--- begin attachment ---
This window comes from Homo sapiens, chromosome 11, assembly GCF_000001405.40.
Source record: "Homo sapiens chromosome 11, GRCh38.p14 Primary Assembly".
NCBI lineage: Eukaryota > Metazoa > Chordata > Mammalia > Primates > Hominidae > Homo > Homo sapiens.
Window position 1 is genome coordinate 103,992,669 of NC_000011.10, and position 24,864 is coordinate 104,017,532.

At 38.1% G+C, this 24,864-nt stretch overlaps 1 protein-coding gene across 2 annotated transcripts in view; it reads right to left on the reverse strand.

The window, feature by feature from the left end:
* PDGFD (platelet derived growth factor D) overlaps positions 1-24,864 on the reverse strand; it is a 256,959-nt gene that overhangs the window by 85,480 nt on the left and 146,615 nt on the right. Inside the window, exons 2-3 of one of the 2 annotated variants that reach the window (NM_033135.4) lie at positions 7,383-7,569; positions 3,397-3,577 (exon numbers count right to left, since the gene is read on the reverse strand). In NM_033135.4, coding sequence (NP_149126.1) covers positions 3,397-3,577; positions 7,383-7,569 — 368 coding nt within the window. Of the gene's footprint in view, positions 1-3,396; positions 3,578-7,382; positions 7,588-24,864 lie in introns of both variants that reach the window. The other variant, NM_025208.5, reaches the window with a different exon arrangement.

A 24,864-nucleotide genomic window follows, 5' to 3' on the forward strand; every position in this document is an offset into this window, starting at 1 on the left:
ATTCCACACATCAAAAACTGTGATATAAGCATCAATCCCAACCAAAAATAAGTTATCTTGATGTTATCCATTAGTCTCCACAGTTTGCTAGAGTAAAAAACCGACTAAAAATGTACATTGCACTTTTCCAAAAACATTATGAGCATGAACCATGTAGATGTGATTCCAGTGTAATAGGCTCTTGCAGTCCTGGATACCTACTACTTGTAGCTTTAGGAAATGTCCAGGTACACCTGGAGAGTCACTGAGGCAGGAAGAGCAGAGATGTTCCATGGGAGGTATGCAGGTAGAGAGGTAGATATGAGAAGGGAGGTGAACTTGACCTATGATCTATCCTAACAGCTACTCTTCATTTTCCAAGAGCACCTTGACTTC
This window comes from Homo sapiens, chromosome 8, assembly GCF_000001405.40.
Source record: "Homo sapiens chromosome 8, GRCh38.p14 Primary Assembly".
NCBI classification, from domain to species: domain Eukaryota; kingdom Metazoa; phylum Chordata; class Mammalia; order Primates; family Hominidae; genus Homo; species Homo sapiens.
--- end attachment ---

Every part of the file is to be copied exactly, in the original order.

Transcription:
This window comes from Homo sapiens, chromosome 11, assembly GCF_000001405.40.
Source record: "Homo sapiens chromosome 11, GRCh38.p14 Primary Assembly".
NCBI lineage: Eukaryota > Metazoa > Chordata > Mammalia > Primates > Hominidae > Homo > Homo sapiens.
Window position 1 is genome coordinate 103,992,669 of NC_000011.10, and position 24,864 is coordinate 104,017,532.

At 38.1% G+C, this 24,864-nt stretch overlaps 1 protein-coding gene across 2 annotated transcripts in view; it reads right to left on the reverse strand.

The window, feature by feature from the left end:
* PDGFD (platelet derived growth factor D) overlaps positions 1-24,864 on the reverse strand; it is a 256,959-nt gene that overhangs the window by 85,480 nt on the left and 146,615 nt on the right. Inside the window, exons 2-3 of one of the 2 annotated variants that reach the window (NM_033135.4) lie at positions 7,383-7,569; positions 3,397-3,577 (exon numbers count right to left, since the gene is read on the reverse strand). In NM_033135.4, coding sequence (NP_149126.1) covers positions 3,397-3,577; positions 7,383-7,569 — 368 coding nt within the window. Of the gene's footprint in view, positions 1-3,396; positions 3,578-7,382; positions 7,588-24,864 lie in introns of both variants that reach the window. The other variant, NM_025208.5, reaches the window with a different exon arrangement.

A 24,864-nucleotide genomic window follows, 5' to 3' on the forward strand; every position in this document is an offset into this window, starting at 1 on the left:
ATTCCACACATCAAAAACTGTGATATAAGCATCAATCCCAACCAAAAATAAGTTATCTTGATGTTATCCATTAGTCTCCACAGTTTGCTAGAGTAAAAAACCGACTAAAAATGTACATTGCACTTTTCCAAAAACATTATGAGCATGAACCATGTAGATGTGATTCCAGTGTAATAGGCTCTTGCAGTCCTGGATACCTACTACTTGTAGCTTTAGGAAATGTCCAGGTACACCTGGAGAGTCACTGAGGCAGGAAGAGCAGAGATGTTCCATGGGAGGTATGCAGGTAGAGAGGTAGATATGAGAAGGGAGGTGAACTTGACCTATGATCTATCCTAACAGCTACTCTTCATTTTCCAAGAGCACCTTGACTTC
This window comes from Homo sapiens, chromosome 8, assembly GCF_000001405.40.
Source record: "Homo sapiens chromosome 8, GRCh38.p14 Primary Assembly".
NCBI classification, from domain to species: domain Eukaryota; kingdom Metazoa; phylum Chordata; class Mammalia; order Primates; family Hominidae; genus Homo; species Homo sapiens.